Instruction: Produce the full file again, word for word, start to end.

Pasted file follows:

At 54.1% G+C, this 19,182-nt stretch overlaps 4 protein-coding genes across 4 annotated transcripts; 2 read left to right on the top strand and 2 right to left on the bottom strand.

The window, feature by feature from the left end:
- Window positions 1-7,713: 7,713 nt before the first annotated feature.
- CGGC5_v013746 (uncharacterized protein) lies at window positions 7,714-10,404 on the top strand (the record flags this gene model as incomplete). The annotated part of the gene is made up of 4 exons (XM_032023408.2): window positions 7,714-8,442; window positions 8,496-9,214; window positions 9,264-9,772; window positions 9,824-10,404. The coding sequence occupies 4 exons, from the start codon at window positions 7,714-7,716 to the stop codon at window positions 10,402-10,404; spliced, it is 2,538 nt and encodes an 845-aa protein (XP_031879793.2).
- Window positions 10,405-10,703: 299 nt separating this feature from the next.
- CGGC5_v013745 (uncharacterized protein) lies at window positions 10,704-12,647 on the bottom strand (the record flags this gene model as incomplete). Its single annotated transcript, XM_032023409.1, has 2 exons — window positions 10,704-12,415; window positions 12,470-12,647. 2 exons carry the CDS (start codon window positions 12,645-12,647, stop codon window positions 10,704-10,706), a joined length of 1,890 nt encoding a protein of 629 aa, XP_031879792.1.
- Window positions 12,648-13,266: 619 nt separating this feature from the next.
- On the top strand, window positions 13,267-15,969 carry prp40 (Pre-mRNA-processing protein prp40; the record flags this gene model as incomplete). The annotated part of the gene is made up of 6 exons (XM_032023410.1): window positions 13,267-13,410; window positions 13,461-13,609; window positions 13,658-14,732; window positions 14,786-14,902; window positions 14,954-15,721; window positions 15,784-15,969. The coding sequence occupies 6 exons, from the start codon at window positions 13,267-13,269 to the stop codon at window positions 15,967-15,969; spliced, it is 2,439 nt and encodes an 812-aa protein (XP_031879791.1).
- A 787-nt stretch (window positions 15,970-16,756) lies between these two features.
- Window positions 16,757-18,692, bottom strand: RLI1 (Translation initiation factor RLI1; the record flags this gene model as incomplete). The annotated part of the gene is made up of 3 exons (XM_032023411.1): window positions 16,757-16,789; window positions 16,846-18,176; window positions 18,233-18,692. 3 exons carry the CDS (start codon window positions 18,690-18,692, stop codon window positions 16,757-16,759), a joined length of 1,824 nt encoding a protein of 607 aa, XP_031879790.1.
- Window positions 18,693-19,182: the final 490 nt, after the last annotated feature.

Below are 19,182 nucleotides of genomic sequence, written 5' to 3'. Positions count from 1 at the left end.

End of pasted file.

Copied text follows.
At 54.1% G+C, this 19,182-nt stretch overlaps 4 protein-coding genes across 4 annotated transcripts; 2 read left to right on the top strand and 2 right to left on the bottom strand.

The window, feature by feature from the left end:
- Window positions 1-7,713: 7,713 nt before the first annotated feature.
- CGGC5_v013746 (uncharacterized protein) lies at window positions 7,714-10,404 on the top strand (the record flags this gene model as incomplete). The annotated part of the gene is made up of 4 exons (XM_032023408.2): window positions 7,714-8,442; window positions 8,496-9,214; window positions 9,264-9,772; window positions 9,824-10,404. The coding sequence occupies 4 exons, from the start codon at window positions 7,714-7,716 to the stop codon at window positions 10,402-10,404; spliced, it is 2,538 nt and encodes an 845-aa protein (XP_031879793.2).
- Window positions 10,405-10,703: 299 nt separating this feature from the next.
- CGGC5_v013745 (uncharacterized protein) lies at window positions 10,704-12,647 on the bottom strand (the record flags this gene model as incomplete). Its single annotated transcript, XM_032023409.1, has 2 exons — window positions 10,704-12,415; window positions 12,470-12,647. 2 exons carry the CDS (start codon window positions 12,645-12,647, stop codon window positions 10,704-10,706), a joined length of 1,890 nt encoding a protein of 629 aa, XP_031879792.1.
- Window positions 12,648-13,266: 619 nt separating this feature from the next.
- On the top strand, window positions 13,267-15,969 carry prp40 (Pre-mRNA-processing protein prp40; the record flags this gene model as incomplete). The annotated part of the gene is made up of 6 exons (XM_032023410.1): window positions 13,267-13,410; window positions 13,461-13,609; window positions 13,658-14,732; window positions 14,786-14,902; window positions 14,954-15,721; window positions 15,784-15,969. The coding sequence occupies 6 exons, from the start codon at window positions 13,267-13,269 to the stop codon at window positions 15,967-15,969; spliced, it is 2,439 nt and encodes an 812-aa protein (XP_031879791.1).
- A 787-nt stretch (window positions 15,970-16,756) lies between these two features.
- Window positions 16,757-18,692, bottom strand: RLI1 (Translation initiation factor RLI1; the record flags this gene model as incomplete). The annotated part of the gene is made up of 3 exons (XM_032023411.1): window positions 16,757-16,789; window positions 16,846-18,176; window positions 18,233-18,692. 3 exons carry the CDS (start codon window positions 18,690-18,692, stop codon window positions 16,757-16,759), a joined length of 1,824 nt encoding a protein of 607 aa, XP_031879790.1.
- Window positions 18,693-19,182: the final 490 nt, after the last annotated feature.

Below are 19,182 nucleotides of genomic sequence, written 5' to 3'. Positions count from 1 at the left end.